Richard E. Dover and Family Pride Corporation have been passionate about historic preservation since the company was created in 1993. Richard E. Dover has been deeply involved with saving historic structures in Tennessee, North Carolina and Florida. According to Richard E. Dover, his quest to improve and preserve historic structures still continues. Here, Richard E. Dover describes the importance and the process of restoration.
A Gathering of Experts: Thank you for being here today, Mr. Richard E. Dover.
Richard E. Dover: Thanks for having me.
A Gathering of Experts: As an expert in restoration, can you explain what historic restoration is exactly?
Richard E. Dover: Restoration is a process where a building of historic value is restored to its original beauty. Precise attention to detail must be given and using original building materials is imperative.
A Gathering of Experts: Can you explain the restoration process?
Richard E. Dover: The process falls into four different categories. A historic building can be preserved, restored, rehabilitated or reconstructed.
A Gathering of Experts: How does rehabilitation differ from reconstruction?
Richard E. Dover: Rehabilitation requires alteration to the basic structure with current building materials so that it can continue to be useful for modern-day purposes. Every attempt is made, however, to preserve the original look of the building. Reconstruction, on the other hand, involves repairing buildings that have collapsed or been damaged, and asks for new construction materials as long as they are similar to the original ones.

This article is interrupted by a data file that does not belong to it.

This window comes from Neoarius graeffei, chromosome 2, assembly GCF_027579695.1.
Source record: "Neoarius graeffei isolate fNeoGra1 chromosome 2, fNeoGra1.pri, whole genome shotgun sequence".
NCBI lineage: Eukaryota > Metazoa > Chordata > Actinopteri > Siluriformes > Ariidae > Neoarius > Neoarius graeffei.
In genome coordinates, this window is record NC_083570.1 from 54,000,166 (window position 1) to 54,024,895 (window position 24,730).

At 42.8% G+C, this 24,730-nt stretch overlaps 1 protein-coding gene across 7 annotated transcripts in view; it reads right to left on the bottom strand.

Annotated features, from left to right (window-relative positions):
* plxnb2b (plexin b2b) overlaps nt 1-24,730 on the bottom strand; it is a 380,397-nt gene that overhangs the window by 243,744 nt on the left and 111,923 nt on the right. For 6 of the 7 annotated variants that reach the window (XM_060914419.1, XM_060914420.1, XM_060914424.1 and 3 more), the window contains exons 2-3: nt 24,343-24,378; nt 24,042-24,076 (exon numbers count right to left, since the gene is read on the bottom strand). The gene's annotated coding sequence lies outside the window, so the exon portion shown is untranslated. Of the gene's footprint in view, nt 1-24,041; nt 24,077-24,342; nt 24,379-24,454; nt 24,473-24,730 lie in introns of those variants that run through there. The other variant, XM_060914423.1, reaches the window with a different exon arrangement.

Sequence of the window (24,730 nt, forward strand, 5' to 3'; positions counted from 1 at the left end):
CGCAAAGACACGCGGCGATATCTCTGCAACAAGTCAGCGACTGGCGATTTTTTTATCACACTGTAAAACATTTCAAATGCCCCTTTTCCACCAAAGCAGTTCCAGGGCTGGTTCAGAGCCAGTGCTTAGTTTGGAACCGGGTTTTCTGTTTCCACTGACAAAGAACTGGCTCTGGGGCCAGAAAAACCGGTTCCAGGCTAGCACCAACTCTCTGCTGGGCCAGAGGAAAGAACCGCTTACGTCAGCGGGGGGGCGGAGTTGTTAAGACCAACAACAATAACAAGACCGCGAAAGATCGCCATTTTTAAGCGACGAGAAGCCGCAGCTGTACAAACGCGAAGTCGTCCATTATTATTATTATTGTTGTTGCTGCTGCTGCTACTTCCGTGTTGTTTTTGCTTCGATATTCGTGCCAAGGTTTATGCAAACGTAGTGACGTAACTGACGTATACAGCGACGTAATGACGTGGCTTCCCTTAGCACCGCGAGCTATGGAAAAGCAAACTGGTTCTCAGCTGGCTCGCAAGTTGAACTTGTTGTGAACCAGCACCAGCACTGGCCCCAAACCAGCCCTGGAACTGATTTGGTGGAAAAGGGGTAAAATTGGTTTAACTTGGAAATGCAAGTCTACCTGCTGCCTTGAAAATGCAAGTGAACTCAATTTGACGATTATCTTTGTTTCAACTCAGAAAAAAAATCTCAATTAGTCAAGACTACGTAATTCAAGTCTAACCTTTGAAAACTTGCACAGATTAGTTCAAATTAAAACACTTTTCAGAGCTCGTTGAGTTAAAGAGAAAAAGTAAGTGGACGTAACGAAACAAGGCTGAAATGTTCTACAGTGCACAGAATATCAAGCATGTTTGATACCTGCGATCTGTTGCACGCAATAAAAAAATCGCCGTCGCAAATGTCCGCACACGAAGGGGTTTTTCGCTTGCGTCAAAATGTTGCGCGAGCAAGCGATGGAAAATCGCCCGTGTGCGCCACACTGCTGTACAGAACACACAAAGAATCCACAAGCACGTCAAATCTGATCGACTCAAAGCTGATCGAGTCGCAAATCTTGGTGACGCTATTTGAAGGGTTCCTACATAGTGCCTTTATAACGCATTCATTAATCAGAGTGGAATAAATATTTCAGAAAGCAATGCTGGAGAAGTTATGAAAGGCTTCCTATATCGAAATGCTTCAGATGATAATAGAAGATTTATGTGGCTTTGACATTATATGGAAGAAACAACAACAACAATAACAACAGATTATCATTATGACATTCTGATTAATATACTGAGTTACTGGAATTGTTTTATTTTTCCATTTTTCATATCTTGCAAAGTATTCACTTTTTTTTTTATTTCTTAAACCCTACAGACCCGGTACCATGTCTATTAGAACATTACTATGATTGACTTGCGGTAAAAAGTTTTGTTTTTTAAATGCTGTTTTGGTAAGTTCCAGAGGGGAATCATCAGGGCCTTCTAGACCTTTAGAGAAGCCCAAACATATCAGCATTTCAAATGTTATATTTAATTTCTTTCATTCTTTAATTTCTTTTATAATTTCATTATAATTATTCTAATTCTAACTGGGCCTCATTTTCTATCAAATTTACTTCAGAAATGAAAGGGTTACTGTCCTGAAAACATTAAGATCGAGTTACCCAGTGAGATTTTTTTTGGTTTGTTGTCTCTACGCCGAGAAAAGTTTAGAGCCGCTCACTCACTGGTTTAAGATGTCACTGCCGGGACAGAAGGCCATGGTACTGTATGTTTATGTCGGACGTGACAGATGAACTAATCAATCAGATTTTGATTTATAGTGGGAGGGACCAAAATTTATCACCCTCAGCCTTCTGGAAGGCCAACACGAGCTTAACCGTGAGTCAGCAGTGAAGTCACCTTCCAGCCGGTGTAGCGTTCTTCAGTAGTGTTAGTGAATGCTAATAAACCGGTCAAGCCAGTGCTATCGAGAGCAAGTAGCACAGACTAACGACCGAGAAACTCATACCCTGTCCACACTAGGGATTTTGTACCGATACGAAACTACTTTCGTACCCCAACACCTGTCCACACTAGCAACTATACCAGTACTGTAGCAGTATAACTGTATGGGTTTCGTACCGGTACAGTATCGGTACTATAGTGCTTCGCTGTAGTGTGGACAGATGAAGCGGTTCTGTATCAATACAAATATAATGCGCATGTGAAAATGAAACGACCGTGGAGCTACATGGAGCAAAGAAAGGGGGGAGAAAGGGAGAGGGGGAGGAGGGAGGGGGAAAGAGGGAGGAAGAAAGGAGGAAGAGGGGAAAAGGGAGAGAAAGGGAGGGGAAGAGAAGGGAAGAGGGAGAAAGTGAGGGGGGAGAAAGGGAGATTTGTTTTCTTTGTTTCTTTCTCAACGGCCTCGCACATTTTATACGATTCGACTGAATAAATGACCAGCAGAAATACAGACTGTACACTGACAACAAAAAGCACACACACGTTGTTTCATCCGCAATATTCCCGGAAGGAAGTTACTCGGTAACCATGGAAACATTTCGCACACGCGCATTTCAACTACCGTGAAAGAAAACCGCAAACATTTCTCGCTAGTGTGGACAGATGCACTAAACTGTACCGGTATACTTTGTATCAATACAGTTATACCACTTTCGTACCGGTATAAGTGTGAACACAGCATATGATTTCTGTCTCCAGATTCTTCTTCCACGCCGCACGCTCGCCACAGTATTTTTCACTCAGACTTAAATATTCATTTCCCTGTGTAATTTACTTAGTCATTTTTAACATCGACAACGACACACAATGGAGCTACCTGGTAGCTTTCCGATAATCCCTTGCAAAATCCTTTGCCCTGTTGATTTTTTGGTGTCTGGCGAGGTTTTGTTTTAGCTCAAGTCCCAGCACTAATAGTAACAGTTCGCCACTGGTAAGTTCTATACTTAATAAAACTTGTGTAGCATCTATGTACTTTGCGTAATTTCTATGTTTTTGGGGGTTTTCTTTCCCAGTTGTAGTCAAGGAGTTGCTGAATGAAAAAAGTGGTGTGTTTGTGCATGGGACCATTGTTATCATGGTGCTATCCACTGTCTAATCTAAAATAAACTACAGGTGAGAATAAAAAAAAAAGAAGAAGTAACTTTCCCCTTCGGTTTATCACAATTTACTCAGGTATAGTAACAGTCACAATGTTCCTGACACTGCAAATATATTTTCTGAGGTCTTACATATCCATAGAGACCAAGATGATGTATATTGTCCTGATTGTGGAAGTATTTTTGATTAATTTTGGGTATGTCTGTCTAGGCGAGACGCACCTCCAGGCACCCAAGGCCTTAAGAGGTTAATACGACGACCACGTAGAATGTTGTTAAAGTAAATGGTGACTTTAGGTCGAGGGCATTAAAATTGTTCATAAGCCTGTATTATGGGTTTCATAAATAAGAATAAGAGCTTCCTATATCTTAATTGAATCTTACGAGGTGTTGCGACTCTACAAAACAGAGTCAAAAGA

A Gathering of Experts: Which process is the least labor-intensive?
Richard E. Dover: Preservation is most likely the least labor intensive as it involves preventing physical deterioration without removing the natural effects of history and character.
A Gathering of Experts: Is the restoration process difficult?
Richard E. Dover: I call the process an exciting challenge. It can be expensive and time-consuming. It’s important to surround yourself with professionals who can assist with every phase of the project, such as architects, historians, contractors, suppliers, as well as researchers and preservationists.
A Gathering of Experts: How do you start the restoration process?
Richard E. Dover: Before I buy a historic building, I thoroughly inspect it to determine the condition. I carefully map out what I want to accomplish and budget how much money I can afford to spend. The next step is research. The more you know about the building, the more accurate the restoration will be.
A Gathering of Experts: Why is historical restoration important?
Richard E. Dover: History contributes to the personality of a community. It gives it its unique character. Historic preservation involves more than simply saving and restoring old buildings. There are economic, cultural and environmental considerations as well.
A Gathering of Experts: How does the economy benefit from historic restoration?
Richard E. Dover: Preservation creates jobs since the projects are more labor intensive. Another important economic benefit is tourism. Many people have a deep fascination with sites where history happened. Heritage tourism provides billions for the hospitality and travel industries.
A Gathering of Experts: What types of buildings are usually targeted for restoration?
Richard E. Dover: The structures are generally at least 50 years old and usually represent an architectural era, such as Victorian or Tudor design.
A Gathering of Experts: What is a definite “no-no” when restoring buildings?
Richard E. Dover: You cannot destroy distinctive original features. Also, avoid sandblasting and other damaging methods.
A Gathering of Experts: What advice would you give to a first-time preservationist?
Richard E. Dover: Protect, preserve and respect the building and the changes that have taken place over time. Repair rather than replace.
Richard E. Dover is involved in a number of projects spanning from Knoxville to Oak Ridge. Richard E. Dover currently oversees the restoration of the historic Alexander Inn. The historic former inn will become an assisted living center for seniors, according to Richard E. Dover.